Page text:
William Grimshaw of Haworth
Noted Evangelist of the 1700s and Collaborator with the Wesley Brothers
William Grimshaw, from Frank Baker’s Biography
One of the best-known members of the Grimshaw family is William Grimshaw, who was deeply involved in the evangelical movement in England in the mid-1700s. He is considered by the Methodist faith as one of the founding fathers of that denomination.
Thanks go to Mavis Long for pointing out the webpage on William Grimshaw before his conversion to evangelical Christianity, which is included below.
At least four books have been written about William’s life1,2,3,4, the most recent published in 1997. He was born in Brindle in Lancashire County (southeast of Preston and about 10 miles west of Grimshaw in Eccleshill). Apparently, his family has not yet been “connected” to the original Grimshaw family tree. He was educated for ministry in the Church of England.
During his tenure as head of the church in Haworth, he became a strong evangelist and worked closely with the Wesley brothers during the era when the Methodist church was founded. He did not completely sever his ties with the Church of England, but he preached in many parishes outside his own and gained a significant reputation for the power of his sermons and the large number of conversions to evangelical Christianity for which he was responsible.
The church at Haworth at which he was rector from 1742 until his death in 1763 is shown in the figures at the bottom of this webpage. A stone fount in the adjacent cemetery with his name on it is also shown in the figures. Also shown is the Black Bull Inn, where William (apparently known to some as the “flogging preacher”) would forcibly round up patrons during his church services and “encourage” them to join the service.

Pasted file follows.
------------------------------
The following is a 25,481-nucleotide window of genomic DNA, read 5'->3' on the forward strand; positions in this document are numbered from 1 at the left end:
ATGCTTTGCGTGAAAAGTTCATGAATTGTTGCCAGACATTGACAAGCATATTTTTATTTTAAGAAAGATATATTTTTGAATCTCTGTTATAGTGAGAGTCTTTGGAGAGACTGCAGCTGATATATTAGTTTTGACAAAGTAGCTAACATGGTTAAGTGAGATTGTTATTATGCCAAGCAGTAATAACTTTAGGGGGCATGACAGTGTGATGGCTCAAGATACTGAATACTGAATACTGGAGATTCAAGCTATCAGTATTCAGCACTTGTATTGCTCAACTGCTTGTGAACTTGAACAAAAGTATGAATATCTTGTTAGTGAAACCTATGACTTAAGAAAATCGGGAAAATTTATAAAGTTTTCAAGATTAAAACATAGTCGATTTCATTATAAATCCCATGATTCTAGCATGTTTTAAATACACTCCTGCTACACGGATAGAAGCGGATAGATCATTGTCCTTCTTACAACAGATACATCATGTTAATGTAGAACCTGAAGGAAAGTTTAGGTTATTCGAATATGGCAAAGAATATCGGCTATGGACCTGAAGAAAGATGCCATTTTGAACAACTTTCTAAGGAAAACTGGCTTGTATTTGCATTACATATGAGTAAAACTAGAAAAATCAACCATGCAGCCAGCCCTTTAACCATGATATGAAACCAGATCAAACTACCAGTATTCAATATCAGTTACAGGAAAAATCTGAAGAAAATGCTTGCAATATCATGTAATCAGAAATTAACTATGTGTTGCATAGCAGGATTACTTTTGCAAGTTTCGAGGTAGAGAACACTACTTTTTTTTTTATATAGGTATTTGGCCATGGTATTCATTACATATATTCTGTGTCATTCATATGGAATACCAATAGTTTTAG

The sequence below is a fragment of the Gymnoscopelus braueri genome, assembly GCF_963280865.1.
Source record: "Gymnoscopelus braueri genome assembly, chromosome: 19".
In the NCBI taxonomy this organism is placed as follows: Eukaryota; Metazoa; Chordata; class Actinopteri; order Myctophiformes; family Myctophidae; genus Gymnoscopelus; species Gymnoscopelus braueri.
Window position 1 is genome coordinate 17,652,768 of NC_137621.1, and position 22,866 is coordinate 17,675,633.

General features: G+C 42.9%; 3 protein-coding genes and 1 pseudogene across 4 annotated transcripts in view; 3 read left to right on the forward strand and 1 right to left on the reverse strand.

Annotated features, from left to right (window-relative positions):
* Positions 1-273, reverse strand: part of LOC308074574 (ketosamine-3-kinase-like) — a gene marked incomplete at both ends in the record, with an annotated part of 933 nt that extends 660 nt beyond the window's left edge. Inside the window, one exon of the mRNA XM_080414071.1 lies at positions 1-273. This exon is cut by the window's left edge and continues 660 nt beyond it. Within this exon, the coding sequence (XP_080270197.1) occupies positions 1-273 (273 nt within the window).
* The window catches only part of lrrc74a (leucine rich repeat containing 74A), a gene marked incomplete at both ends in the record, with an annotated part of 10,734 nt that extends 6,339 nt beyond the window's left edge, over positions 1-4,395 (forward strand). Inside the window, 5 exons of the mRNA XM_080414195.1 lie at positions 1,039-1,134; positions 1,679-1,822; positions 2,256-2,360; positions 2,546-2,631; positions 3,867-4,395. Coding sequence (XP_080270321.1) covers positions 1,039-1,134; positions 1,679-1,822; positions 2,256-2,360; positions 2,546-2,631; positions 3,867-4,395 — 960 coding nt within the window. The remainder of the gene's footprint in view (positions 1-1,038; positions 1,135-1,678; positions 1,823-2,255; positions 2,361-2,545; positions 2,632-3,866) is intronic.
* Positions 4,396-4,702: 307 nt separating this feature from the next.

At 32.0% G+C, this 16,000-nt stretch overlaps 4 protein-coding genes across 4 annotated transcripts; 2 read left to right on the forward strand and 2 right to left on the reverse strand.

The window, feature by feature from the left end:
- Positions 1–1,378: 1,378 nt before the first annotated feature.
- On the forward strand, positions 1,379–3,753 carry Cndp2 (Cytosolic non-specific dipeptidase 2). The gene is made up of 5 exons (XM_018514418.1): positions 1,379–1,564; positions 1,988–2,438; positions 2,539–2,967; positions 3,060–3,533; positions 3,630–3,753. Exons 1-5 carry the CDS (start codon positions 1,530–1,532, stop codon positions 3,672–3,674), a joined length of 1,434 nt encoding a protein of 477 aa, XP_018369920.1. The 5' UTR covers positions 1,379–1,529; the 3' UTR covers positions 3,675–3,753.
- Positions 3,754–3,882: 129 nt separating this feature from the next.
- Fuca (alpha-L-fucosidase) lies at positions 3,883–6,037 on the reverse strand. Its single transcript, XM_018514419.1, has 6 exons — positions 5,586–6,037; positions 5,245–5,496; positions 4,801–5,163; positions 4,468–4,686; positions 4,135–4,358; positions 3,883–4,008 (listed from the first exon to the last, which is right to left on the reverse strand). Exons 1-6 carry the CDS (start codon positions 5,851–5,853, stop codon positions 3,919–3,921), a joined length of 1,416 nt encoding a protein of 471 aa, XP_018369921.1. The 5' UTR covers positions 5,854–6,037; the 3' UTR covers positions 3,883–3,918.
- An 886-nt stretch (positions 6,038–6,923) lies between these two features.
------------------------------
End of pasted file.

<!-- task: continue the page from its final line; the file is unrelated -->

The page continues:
The Haworth church and community are even better known for the family of a subsequent rector, Patrick Bronte (see photo of list of rectors from inside the church, shown in the photos on this webpage), the father of the Bronte sisters (Emily, Charlotte, Anne) who achieved fame as authors of great literature (Wuthering Heights, Jane Eyre, etc.)
A portrait of William is included in his biography by Faith Cook1 and is presented in Figure 1 below.
Figure 1. Drawing of William Grimshaw from Faith Cook’s biography
The above image was apparently derived from an earlier image from Baker4 (p. 82) which is shown in Figure 2.
Figure 2. Image of William Grimshaw from Frank Baker’s biography
The church guide which is available to visitors provides the following summary of the church and the influence of William Grimshaw and Patrick Bronte:
We welcome you to the Parish Church of St. Michael and All Angels, Haworth. Although the present building, apart from the tower, is just over 100 years old, generations of Haworth people have worshipped here for nearly 700 years: the old Church was built in 1655 and enlarged by William Grimshaw in 1755. He was Haworths greatest incumbent and a great friend of John Wesley, drawing great crowds during the Evangelical Revival, and being instrumental in building the first Methodist Church on West Lane in Haworth. The Pewter Flagons (one of which can be seen in the York Minster Crypt exhibition) dated 1750, were provided by Grimshaw to hold wine for as many as 1,000 communicants. Other relics of the time include the Communion Table, Candelabra in the Bronte Chapel, the Stone Font in the Churchyard and the little pulpit in the church at Stanbury, one mile west of Haworth.
1820 saw the start of Patrick Brontes forty-one year ministry in Haworth which was to bring the village lasting fame. There are numerous mementos of the Bronte family in the Church: see first of all the Bronte Chapel (This was completed in 1964 by local craftsmen, including a warden, a choir member and the organist) and the monument (cut by John Brown, a friend of Branwells. Close by is the family vault (which is completely sealed) situated near the family pew in the Old Church; Anne was the only member of the Bronte family to die away from Haworth; she was buried in Scarborough. Near the chapel is a display case showing old documents including the marriage certificate of Charlotte to the Rev. Arthur Bell Nicholls, who had been a curate for eight years. There is also an eighteenth century register recording the death of William Grimshaw (though he was buried ten miles away at Luddenden Foot near Hebden Bridge) and the 17th century Bible kept by Mr. Bronte in his study.
Williams brother, John, was also in the ministry. He, however, apparently had no affinity for Methodism.